GOODREADS BOOK BLURB:
An exuberant and insightful work of popular history of how streets got their names, houses their numbers, and what it reveals about class, race, power, and identity.
When most people think about street addresses, if they think of them at all, it is in their capacity to ensure that the postman can deliver mail or a traveler won’t get lost. But street addresses were not invented to help you find your way; they were created to find you. In many parts of the world, your address can reveal your race and class. In this wide-ranging and remarkable book, Mask looks at the fate of streets named after Martin Luther King, Jr., the wayfinding means of ancient Romans, and how Nazis haunt the streets of modern Germany. The flipside of having an address is not having one, and we also see what that means for millions of people today, including those who live in the slums of Kolkata and on the streets of London. Filled with fascinating people and histories, The Address Book illuminates the complex and sometimes hidden stories behind street names and their power to name, to hide, to decide who counts, who doesn’t—and why.
Deirdre Mask is an excellent storyteller. She seems like someone who could strike up a conversation with anyone and find out something interesting from them. Because of this, I found this book to be full of interesting people with insightful stories to tell. Unfortunately, I think the title of the book is too weighty for its contents and it falls short of living up to its potential.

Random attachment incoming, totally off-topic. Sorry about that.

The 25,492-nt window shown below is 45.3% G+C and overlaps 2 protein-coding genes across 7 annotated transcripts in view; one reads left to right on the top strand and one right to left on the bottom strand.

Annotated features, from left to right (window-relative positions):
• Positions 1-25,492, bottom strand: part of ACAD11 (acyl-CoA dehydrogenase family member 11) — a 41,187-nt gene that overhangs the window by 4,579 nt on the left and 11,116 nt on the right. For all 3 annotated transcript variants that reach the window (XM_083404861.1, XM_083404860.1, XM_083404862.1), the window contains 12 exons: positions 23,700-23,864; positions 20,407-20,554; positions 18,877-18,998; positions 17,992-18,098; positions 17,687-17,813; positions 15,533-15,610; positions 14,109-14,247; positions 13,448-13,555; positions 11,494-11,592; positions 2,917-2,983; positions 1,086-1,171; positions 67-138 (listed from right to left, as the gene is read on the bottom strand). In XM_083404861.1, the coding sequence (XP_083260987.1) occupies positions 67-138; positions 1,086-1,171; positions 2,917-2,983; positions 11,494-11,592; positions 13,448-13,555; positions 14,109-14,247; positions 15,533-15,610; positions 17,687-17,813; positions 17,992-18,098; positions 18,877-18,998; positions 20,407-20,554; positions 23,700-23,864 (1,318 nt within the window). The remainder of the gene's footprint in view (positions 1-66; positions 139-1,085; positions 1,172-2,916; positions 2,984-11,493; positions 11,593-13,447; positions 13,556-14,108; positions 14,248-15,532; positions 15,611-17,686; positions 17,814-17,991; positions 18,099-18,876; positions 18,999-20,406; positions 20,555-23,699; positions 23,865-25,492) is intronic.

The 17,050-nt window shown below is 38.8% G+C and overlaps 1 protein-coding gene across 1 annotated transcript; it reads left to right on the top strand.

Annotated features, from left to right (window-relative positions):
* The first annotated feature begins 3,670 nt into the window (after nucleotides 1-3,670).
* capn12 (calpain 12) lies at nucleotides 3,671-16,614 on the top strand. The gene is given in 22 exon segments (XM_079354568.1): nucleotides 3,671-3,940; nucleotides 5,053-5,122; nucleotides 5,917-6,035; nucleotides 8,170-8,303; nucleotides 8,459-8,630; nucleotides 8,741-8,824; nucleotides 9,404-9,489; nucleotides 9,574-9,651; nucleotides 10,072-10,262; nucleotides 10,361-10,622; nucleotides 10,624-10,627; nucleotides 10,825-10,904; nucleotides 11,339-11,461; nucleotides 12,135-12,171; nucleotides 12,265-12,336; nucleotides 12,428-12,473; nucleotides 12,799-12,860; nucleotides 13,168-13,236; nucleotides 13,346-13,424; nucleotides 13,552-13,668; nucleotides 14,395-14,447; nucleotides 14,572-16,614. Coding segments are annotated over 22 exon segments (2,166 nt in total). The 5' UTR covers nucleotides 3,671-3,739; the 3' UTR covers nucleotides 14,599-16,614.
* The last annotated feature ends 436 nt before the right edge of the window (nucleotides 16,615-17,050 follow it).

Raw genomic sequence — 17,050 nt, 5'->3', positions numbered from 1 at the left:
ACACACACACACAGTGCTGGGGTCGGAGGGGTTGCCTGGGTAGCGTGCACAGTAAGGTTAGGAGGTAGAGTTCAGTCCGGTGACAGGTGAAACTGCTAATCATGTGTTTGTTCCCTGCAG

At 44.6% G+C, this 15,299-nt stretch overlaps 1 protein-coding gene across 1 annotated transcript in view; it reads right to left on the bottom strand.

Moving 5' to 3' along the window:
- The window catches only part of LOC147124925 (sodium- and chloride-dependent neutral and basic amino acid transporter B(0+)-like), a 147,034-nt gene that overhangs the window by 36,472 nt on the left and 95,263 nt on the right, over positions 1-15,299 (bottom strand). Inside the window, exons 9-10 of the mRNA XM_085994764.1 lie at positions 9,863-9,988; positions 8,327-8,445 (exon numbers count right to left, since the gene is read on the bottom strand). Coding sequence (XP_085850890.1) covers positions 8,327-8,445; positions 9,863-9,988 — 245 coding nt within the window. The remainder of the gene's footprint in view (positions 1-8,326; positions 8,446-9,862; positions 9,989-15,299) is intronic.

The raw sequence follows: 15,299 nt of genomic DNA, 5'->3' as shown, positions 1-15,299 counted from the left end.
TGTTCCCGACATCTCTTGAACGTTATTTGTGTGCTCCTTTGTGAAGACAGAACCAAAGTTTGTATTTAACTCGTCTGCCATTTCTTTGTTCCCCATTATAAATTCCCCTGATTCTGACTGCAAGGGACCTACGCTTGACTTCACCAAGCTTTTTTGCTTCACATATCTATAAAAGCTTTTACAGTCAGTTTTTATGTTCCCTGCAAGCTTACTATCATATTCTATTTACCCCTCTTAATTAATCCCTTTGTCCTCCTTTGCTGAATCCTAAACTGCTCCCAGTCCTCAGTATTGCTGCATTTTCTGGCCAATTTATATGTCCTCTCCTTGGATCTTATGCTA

Honestly, the only hang-up I have in this review is somewhat ironic considering its subject matter. So many people in the world live without an address or a way to be found or labelled. If this book had not been labelled ‘what street addresses reveal about identity, race, power, and wealth’ and instead was just ‘insights and stories about street addresses around the world’ I would have found it so much easier to relax into the stories themselves and would have enjoyed the book more.
The people discussed and interviewed are incredibly interesting people from around the world. They are doing inspiring work serving their communities and finding unique ways to solve a problem I was unaware even existed. And while I found the writing captivating and the stories interesting, I found I was left waiting at the end of each chapter to really have the point driven home. Where was the conclusion, the evidence, that Deirdre Mask was trying to present? In fact, a lot of the time it seemed she would spend the whole chapter trying to make one point only to backtrack at the end with another example which mollified her point.
I suppose this is a very long review just to say: interesting stories with a poorly executed thesis. I believe the title misleads and ends up clouding what could have been a more enjoyable read.